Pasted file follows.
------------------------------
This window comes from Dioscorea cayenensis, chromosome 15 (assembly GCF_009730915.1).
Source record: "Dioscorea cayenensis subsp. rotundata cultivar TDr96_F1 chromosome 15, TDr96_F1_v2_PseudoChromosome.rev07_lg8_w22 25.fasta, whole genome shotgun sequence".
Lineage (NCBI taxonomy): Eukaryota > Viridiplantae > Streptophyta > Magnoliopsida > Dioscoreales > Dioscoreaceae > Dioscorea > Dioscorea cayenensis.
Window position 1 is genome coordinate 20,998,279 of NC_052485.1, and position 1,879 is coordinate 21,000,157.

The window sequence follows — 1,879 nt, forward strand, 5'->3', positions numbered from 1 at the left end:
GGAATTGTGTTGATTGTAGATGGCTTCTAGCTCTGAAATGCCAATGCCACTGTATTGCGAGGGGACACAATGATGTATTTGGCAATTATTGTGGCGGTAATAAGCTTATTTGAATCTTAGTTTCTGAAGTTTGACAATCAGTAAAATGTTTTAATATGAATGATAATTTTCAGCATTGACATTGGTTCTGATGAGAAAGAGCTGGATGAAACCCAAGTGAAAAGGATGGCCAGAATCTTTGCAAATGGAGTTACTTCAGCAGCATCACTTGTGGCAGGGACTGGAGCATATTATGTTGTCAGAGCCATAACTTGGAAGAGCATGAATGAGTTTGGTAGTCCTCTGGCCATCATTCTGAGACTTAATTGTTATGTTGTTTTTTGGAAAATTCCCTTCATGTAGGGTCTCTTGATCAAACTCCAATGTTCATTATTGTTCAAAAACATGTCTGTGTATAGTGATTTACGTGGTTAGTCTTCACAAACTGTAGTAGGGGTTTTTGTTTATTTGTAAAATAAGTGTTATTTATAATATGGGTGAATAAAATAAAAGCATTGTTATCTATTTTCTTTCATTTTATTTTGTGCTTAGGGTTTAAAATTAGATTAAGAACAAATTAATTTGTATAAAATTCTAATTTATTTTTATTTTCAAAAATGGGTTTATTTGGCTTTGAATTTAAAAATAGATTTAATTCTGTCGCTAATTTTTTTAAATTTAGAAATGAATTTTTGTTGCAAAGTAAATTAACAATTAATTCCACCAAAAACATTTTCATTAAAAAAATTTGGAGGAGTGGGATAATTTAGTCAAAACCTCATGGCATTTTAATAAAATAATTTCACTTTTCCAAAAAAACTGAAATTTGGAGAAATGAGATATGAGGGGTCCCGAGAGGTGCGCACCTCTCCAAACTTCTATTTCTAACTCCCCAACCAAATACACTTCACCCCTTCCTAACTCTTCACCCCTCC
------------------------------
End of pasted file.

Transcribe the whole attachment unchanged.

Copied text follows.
This window comes from Dioscorea cayenensis, chromosome 15 (assembly GCF_009730915.1).
Source record: "Dioscorea cayenensis subsp. rotundata cultivar TDr96_F1 chromosome 15, TDr96_F1_v2_PseudoChromosome.rev07_lg8_w22 25.fasta, whole genome shotgun sequence".
Lineage (NCBI taxonomy): Eukaryota > Viridiplantae > Streptophyta > Magnoliopsida > Dioscoreales > Dioscoreaceae > Dioscorea > Dioscorea cayenensis.
Window position 1 is genome coordinate 20,998,279 of NC_052485.1, and position 1,879 is coordinate 21,000,157.

The window sequence follows — 1,879 nt, forward strand, 5'->3', positions numbered from 1 at the left end:
GGAATTGTGTTGATTGTAGATGGCTTCTAGCTCTGAAATGCCAATGCCACTGTATTGCGAGGGGACACAATGATGTATTTGGCAATTATTGTGGCGGTAATAAGCTTATTTGAATCTTAGTTTCTGAAGTTTGACAATCAGTAAAATGTTTTAATATGAATGATAATTTTCAGCATTGACATTGGTTCTGATGAGAAAGAGCTGGATGAAACCCAAGTGAAAAGGATGGCCAGAATCTTTGCAAATGGAGTTACTTCAGCAGCATCACTTGTGGCAGGGACTGGAGCATATTATGTTGTCAGAGCCATAACTTGGAAGAGCATGAATGAGTTTGGTAGTCCTCTGGCCATCATTCTGAGACTTAATTGTTATGTTGTTTTTTGGAAAATTCCCTTCATGTAGGGTCTCTTGATCAAACTCCAATGTTCATTATTGTTCAAAAACATGTCTGTGTATAGTGATTTACGTGGTTAGTCTTCACAAACTGTAGTAGGGGTTTTTGTTTATTTGTAAAATAAGTGTTATTTATAATATGGGTGAATAAAATAAAAGCATTGTTATCTATTTTCTTTCATTTTATTTTGTGCTTAGGGTTTAAAATTAGATTAAGAACAAATTAATTTGTATAAAATTCTAATTTATTTTTATTTTCAAAAATGGGTTTATTTGGCTTTGAATTTAAAAATAGATTTAATTCTGTCGCTAATTTTTTTAAATTTAGAAATGAATTTTTGTTGCAAAGTAAATTAACAATTAATTCCACCAAAAACATTTTCATTAAAAAAATTTGGAGGAGTGGGATAATTTAGTCAAAACCTCATGGCATTTTAATAAAATAATTTCACTTTTCCAAAAAAACTGAAATTTGGAGAAATGAGATATGAGGGGTCCCGAGAGGTGCGCACCTCTCCAAACTTCTATTTCTAACTCCCCAACCAAATACACTTCACCCCTTCCTAACTCTTCACCCCTCC